However, it is important to note that using a 40 MHz channel width also consumes a larger portion of the available spectrum. This can lead to potential interference issues, particularly in densely populated areas where multiple Wi-Fi networks are operating in close proximity. It is recommended to only use 40 MHz channel width when there is minimal interference and a relatively clear wireless environment. Before setting your router to 40 MHz Channel Width , check the interference level by WiFi-Analyzer tools to find the optimal channel.
With 40 MHz channel-Width in 5GHz band , you will have 4 non-Overlapping channels(38,46,151,159).
You should use an 80 MHz channel width in Wi-Fi networks when you have ample available spectrum and want to provide higher data rates and faster performance. However, there are a few considerations to keep in mind:
The 80 MHz channel Width is supported by WiFi5 (802.11ac) and WiFi6 (802.11ax) devices, with only 2 non-overlapping channels. So, increases the possibility of interference. Consider in mind that due to technical reasons, for maximum performance with 80 MHz (and 160MHz), devices need to be close to the router. Typically , the 80 Mhz is using for Mesh-backhaul and bridging between routers.
With 80 MHz Channel-Width, you will have 2 non-Overlapping channels(42,155).
While 160 MHz channel width is available in Wi-Fi 5 and optimized in Wi-Fi 6, it currently has limited practical use due to the need for a large, clear frequency space and challenges with compatibility and interference. Read More : WiFi6 Technical Specifications.
The 160 MHz channel width, with only 1 non-overlapping channel, is typically used for scenarios with high client density and limited neighboring WiFi interference. Also offers superior performance, allowing for efficient data distribution among multiple users. However, it is important to note that not all devices support 160MHz channel width, and it requires a wide channel space to fully operate. Therefore, it is mainly suitable for advanced home users or small business environments with few nearby Wi-Fi networks.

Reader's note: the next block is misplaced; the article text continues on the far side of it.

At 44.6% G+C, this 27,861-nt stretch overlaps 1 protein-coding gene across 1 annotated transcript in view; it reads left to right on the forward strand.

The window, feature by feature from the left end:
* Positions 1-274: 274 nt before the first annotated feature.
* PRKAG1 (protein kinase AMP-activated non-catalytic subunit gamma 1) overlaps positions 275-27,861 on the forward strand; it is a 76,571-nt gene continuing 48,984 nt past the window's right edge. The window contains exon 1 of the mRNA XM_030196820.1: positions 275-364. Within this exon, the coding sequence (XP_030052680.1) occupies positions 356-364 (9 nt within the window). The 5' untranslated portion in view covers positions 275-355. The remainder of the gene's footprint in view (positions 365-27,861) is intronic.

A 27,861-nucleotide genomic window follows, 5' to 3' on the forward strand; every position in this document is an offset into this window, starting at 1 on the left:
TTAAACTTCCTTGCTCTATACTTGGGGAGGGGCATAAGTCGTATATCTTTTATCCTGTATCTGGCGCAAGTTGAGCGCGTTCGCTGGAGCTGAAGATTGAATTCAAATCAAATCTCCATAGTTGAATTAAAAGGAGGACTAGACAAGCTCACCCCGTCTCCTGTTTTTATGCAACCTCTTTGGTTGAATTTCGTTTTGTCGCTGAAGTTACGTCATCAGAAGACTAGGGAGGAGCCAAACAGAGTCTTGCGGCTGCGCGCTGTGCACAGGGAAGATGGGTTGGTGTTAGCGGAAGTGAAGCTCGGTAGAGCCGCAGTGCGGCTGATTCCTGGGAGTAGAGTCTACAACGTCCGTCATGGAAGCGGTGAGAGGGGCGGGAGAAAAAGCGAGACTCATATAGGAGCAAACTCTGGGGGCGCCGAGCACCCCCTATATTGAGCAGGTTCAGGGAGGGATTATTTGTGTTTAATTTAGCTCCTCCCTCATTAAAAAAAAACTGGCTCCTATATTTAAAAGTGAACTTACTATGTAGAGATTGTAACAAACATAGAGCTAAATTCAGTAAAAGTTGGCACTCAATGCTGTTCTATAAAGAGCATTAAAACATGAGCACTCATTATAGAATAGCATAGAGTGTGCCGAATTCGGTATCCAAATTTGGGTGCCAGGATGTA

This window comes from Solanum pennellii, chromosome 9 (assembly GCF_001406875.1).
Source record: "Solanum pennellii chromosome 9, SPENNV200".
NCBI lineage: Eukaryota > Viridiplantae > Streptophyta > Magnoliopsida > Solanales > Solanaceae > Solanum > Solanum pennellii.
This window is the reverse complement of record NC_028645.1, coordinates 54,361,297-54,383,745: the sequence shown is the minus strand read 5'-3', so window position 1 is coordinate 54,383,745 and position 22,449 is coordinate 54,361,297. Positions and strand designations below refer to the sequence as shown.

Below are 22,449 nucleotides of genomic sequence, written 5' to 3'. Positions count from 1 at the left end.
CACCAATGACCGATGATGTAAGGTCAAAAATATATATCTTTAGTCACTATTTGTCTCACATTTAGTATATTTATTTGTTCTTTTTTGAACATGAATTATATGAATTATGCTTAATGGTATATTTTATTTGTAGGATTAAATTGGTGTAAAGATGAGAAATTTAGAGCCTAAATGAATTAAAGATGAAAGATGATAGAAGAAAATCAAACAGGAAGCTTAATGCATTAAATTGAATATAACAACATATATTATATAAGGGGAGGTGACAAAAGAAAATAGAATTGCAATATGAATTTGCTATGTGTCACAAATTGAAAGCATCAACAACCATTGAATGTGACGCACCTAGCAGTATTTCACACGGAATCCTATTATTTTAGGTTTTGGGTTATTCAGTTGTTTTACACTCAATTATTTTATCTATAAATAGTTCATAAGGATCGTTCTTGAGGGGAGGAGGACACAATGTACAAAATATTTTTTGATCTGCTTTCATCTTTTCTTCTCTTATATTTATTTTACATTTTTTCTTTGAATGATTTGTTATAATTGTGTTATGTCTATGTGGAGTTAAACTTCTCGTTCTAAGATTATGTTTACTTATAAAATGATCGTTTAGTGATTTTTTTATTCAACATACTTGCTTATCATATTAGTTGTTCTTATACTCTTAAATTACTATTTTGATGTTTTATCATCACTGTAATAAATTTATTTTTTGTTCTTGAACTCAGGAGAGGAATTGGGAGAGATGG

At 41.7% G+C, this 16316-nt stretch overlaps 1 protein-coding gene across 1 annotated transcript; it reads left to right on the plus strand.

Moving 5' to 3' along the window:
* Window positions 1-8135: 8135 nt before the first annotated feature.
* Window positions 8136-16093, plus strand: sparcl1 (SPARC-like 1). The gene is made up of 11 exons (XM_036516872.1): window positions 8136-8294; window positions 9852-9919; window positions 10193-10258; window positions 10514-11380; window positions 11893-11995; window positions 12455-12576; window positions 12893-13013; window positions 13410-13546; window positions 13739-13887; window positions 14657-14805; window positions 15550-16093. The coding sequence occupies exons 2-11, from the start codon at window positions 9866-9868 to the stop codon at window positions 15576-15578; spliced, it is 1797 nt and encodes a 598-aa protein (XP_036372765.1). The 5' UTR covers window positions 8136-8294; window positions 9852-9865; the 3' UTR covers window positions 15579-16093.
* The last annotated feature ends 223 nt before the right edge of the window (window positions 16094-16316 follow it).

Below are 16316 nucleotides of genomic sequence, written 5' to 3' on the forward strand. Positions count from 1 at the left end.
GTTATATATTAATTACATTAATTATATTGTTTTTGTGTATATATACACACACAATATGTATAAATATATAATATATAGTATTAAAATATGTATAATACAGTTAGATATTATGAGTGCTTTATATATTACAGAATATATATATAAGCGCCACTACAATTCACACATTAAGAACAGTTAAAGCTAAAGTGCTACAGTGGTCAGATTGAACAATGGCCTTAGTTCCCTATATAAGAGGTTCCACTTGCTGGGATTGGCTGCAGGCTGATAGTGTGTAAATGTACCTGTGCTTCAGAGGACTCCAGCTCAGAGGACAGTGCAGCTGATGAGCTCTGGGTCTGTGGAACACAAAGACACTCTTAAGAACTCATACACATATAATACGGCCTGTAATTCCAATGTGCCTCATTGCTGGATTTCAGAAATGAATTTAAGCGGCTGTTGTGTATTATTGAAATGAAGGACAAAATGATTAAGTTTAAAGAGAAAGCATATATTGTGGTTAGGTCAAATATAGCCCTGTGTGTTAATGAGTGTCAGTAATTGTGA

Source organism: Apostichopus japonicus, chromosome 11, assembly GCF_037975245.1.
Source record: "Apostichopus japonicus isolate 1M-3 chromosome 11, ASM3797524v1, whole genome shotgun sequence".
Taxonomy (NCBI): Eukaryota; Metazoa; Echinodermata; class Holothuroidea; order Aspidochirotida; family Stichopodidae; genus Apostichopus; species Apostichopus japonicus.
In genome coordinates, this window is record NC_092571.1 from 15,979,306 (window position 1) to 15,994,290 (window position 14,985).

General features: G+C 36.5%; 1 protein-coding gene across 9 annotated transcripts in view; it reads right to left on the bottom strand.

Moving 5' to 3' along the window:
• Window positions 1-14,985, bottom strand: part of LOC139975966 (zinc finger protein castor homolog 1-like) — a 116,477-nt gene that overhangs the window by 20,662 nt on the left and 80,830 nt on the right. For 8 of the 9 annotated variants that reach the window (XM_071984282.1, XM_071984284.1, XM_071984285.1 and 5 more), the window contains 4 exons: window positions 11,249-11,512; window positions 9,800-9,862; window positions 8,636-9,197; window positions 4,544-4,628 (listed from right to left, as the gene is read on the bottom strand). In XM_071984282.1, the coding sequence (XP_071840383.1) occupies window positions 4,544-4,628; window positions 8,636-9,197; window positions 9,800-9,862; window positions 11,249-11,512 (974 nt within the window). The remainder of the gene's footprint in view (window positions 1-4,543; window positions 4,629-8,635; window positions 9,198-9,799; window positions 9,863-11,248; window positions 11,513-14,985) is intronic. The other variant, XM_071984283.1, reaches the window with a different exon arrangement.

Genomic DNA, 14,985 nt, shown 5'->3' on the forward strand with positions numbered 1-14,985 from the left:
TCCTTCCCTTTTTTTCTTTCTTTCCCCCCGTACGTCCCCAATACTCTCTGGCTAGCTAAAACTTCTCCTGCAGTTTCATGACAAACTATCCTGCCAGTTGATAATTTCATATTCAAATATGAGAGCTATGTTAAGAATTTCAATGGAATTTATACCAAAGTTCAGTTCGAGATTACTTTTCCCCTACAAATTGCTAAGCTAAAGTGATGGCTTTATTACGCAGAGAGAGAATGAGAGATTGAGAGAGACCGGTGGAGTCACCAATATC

Remember, wider channels also sacrifice coverage area. So, if coverage is crucial in larger spaces, stick to narrower channels. Ultimately, the decision to utilize 160 MHz depends on your specific needs: number of users, neighboring Wi-Fi presence, device compatibility, desired range, and available spectrum. Choose wisely!
This table simplifies the world of WiFi channels and channel width, helping you pick the perfect settings for a faster, smoother online experience.
|Older devices, High interference, Prioritize coverage
|Maximum coverage, High-density environments
|Higher speeds, Less coverage, fewer nearby networks (check compatibility)
|High-performance, minimal interference, compatible devices, Less coverage compared to narrower channels
|Ultra High-performance, Advanced, limited nearby WiFi, compatible devices, Less coverage compared to narrower channels
WiFi channels and channel width, all figured out! Remember, it’s like choosing the right lane on a highway for your data traffic. Think about your devices, your environment, and your need for speed, then pick the settings that give you the smoothest ride. Don’t be afraid to experiment and find what works best for you! And if you get stuck, check your router manual or ask your internet provider for help. Happy surfing!
Now that you’re armed with your channel width knowledge, let’s take it to the next level! Share your experiences using different channels and channel widths in the comments below.
Did you notice a speed boost with 40MHz on 5GHz? Did 20MHz in 2.4GHz offer better coverage in your apartment building?
Your insights can help others navigate the WiFi maze and enjoy smoother connections. Remember, the more information we share, the faster everyone gets online!